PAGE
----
And so back to reading and tackling the 900 page novel that has made so many Top 10 lists of Best Books of 2008 - Roberto Bolaño's 2666. This is the first novel I've read of his but I will definitely be seeking more of his work, especially as so many of the excellent reviews it's received from critics and bloggers alike, point out recurring themes and preoccupations from previous work. I loved the scope and ambition of the novel - told in five parts - each concentrating on a different narrator/subject and each told in a different style. If I had all the time in the world, I would have immediately started re-reading the book moments after turning the final page to absorb all the connections and allusions I had missed the first time around. For a novel that deals with some very serious issues - the murders of over 200 women in Mexico, the horrors of fighting on the Eastern front in WWII - there is also a surprising amount of wry humour. I particularly loved the first section, The Part About the Critics, which follows four academics who become complicated friends through their mutual obssession over an allusive German writer named Benno von Archimboldi. It is very, very funny. And then, lo and behold, when I get to the final part - The Part About Archimboldi - should I be surprised that Archimboldi comes across a notebook that proves greatly influential, and in this notebook the writer expresses a great admiration for Alfred Döblin's Berlin Alexanderplatz? Which come to think about it makes sense, as society's indifference to the fate of murdered women is also prevalent in 1928 Berlin. I can't recommend 2666 enough - it's definitely worth the time and effort.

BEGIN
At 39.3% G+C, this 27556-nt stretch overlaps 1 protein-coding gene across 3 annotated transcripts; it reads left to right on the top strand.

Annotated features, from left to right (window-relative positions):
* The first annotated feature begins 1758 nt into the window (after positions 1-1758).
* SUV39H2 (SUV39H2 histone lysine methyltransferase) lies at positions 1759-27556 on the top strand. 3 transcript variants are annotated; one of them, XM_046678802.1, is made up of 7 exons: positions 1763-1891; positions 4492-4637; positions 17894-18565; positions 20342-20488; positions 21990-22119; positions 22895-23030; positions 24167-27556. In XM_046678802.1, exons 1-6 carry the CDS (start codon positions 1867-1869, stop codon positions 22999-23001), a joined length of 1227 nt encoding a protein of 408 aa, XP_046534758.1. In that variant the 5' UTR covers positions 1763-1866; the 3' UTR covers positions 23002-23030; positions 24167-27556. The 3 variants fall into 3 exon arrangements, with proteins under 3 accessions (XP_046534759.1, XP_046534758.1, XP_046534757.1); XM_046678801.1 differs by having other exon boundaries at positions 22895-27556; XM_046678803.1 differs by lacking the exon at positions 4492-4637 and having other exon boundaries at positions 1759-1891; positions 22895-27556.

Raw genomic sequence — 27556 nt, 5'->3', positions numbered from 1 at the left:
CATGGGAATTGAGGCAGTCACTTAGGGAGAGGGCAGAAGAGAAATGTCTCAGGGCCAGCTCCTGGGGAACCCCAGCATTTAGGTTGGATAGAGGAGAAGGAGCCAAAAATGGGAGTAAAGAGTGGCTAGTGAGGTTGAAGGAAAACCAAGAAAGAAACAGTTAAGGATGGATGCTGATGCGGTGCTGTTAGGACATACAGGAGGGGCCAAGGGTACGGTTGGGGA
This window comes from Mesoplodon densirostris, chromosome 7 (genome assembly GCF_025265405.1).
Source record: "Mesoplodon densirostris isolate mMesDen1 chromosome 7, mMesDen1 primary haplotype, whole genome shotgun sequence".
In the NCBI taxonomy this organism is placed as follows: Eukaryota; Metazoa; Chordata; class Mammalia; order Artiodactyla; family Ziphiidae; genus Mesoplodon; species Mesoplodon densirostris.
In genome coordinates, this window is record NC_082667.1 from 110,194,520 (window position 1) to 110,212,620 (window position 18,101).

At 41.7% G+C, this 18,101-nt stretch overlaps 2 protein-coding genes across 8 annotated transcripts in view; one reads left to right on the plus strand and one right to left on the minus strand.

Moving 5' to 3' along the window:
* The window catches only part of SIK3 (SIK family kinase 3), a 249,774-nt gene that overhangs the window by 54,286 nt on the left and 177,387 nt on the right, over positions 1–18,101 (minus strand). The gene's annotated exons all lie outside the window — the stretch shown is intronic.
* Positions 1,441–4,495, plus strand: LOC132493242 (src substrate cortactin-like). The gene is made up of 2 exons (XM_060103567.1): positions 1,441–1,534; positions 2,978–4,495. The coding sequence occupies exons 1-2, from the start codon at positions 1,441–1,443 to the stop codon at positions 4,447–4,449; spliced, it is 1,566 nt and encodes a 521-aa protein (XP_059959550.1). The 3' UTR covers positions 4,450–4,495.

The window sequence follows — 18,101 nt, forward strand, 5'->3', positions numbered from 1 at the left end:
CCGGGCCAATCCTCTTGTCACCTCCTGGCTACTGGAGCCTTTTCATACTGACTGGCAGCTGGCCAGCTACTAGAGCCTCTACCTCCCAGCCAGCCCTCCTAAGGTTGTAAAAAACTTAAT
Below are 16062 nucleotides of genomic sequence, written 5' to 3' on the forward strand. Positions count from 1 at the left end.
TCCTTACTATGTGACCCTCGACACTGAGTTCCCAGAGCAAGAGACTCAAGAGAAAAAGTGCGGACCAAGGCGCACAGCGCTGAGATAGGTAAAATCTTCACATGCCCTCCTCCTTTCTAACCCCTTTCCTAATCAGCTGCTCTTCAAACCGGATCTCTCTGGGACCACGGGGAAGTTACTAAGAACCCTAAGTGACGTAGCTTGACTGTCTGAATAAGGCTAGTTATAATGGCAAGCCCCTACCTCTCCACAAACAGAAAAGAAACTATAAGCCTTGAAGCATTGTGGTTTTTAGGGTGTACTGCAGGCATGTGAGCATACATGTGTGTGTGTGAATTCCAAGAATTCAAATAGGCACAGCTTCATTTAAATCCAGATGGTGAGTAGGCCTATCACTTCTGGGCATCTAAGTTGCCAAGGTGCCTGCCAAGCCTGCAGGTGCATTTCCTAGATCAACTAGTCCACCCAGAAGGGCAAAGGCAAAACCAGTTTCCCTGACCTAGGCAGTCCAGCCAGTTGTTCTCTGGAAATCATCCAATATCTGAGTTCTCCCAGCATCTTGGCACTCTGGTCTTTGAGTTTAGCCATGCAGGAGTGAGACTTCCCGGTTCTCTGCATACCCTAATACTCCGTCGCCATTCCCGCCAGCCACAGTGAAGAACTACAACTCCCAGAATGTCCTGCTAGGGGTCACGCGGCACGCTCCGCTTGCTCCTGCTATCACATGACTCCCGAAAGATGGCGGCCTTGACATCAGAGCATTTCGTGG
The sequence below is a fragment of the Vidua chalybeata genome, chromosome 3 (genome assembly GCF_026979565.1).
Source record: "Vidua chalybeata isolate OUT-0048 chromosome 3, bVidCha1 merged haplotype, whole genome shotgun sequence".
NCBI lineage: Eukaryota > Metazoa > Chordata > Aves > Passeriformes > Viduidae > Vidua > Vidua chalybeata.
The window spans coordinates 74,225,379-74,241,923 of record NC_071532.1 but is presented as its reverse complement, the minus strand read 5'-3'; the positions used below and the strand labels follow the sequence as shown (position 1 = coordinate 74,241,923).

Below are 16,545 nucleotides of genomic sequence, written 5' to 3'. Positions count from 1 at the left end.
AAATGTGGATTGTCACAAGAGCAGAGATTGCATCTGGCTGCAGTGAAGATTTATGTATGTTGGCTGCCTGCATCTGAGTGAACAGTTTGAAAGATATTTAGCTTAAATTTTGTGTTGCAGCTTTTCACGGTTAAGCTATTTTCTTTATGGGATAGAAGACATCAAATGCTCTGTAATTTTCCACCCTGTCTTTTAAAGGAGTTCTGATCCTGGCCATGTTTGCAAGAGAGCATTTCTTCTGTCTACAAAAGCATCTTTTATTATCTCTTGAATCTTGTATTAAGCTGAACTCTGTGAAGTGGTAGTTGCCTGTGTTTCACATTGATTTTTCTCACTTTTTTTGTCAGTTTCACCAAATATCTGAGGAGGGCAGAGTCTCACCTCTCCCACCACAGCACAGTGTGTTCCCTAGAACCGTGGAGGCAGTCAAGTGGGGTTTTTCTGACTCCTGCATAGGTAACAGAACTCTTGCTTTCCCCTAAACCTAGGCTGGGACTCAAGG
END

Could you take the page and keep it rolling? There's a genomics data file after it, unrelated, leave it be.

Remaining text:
Wednesday, 10 December 2008

Where Literature and Politics mix. . .

Canadian politics is getting very interesting (yes, really). Our next Prime Minister may just be a Booker short-listed author!

To recap briefly for my international readers (where Canada hardly makes front page news) - we've had an interesting few weeks to say the least.